Still, Leucadia's record speaks for itself. But my other concern is that I don't see this as a good time for turnarounds, which is essentially what Leucadia manages. We have seen a serious rally in stocks since the March lows, but the economy — related to, but different from, the stock market — seems to me in no significant way better off. The problems are still there, masked somewhat by government intervention and political rhetoric. When and if the economy exhibits genuine healing, Leucadia should be a good bet.

Disclaimer: I have no qualifications as a financial advisor and have often been wrong.


Two views of South Carolina recreational possibilities



"I'm Governor Mark Sanford, and I was blown away
by how much I could do in South Carolina."


Tuesday, June 23, 2009

Taking leave of our senses

When our nation and world are in deep crisis, it's especially worth remembering that our senses, the information they provide and the thoughts based on that information do not tell us everything about reality. No matter how bad things are or we fear they will be, there are finer and deeper realities. In some of them, there is no crisis, no problem.

We can have entrée into other worlds, which our ordinary senses block out. Some of them are psychic or "astral," with no particular spiritual importance, but they demonstrate that phenomena exist that cannot be understood through the official present worldview of scientific materialism -- what the late Dr. Arthur Ellison, who was twice president of the Society for Psychical Research, called "naïve realism."


Paranormal experiences (including telepathy, clairvoyance, precognition, apparitions, out-of-body experiences, and much else) are a fact. They happen to people, and not just to eccentrics or professed psychics. The evidence is overwhelming to the point that denying it can be done only by rejecting solid evidence. If you're not yet convinced, spend some time reviewing the sites linked to in the blogroll (Man and the Unknown is a good starting place) or read a few good books on parapsychology.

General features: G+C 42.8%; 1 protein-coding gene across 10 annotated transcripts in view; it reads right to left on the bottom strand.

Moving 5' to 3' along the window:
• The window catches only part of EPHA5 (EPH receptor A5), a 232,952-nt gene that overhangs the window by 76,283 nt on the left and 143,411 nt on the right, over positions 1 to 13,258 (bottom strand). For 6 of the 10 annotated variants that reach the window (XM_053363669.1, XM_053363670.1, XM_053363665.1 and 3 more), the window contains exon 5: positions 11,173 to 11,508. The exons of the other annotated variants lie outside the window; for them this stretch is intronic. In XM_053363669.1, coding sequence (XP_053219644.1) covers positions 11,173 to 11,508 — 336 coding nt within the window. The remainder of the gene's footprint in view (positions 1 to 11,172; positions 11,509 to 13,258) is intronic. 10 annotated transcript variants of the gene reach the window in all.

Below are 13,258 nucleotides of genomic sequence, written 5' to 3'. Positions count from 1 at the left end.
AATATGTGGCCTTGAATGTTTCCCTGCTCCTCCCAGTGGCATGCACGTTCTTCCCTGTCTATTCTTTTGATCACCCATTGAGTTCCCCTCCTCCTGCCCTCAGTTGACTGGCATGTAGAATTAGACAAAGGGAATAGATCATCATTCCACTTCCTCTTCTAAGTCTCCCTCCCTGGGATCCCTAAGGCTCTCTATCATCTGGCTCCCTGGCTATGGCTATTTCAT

Arthur Ellison was the kind of psychical researcher that skeptics hate: there was no way to accuse him of being easily duped. His background was in a "hard science," electrical engineering. He headed the Department of Electrical and Electronic Engineering at City University, London, wrote electrical engineering textbooks and learned papers. He was dubious about many claims of Spiritualists -- not that he doubted the reality of the phenomena they produced, but he didn't believe most of their messages were from spirits of the deceased in the "Great Beyond."


Yet Ellison, a scientist to the core, spent 50 years studying paranormal phenomena. He went to countless séances, observed experiments in which people altered physical reality through purely mental means (psychokinesis), and observed "impossible" events. He was one of the three SPR investigators of the Scole Experiment (see here and here).

Ellison had previously been, I believe, a lukewarm believer in survival of death. Perhaps what he saw at Scole firsthand clinched it for him. A parenthetical note: He died only a week or two before the first SPR annual conference I attended six or seven years ago. At the conference opening, the session leader -- I seem to remember it was David Fontana -- spoke an informal eulogy. Instead of ending it with the usual deep-sense-of-loss and will-be-sorely-missed platitudes, he concluded: "If anyone receives what they believe is a message from Arthur, please let the Society know."

Ellison wrote: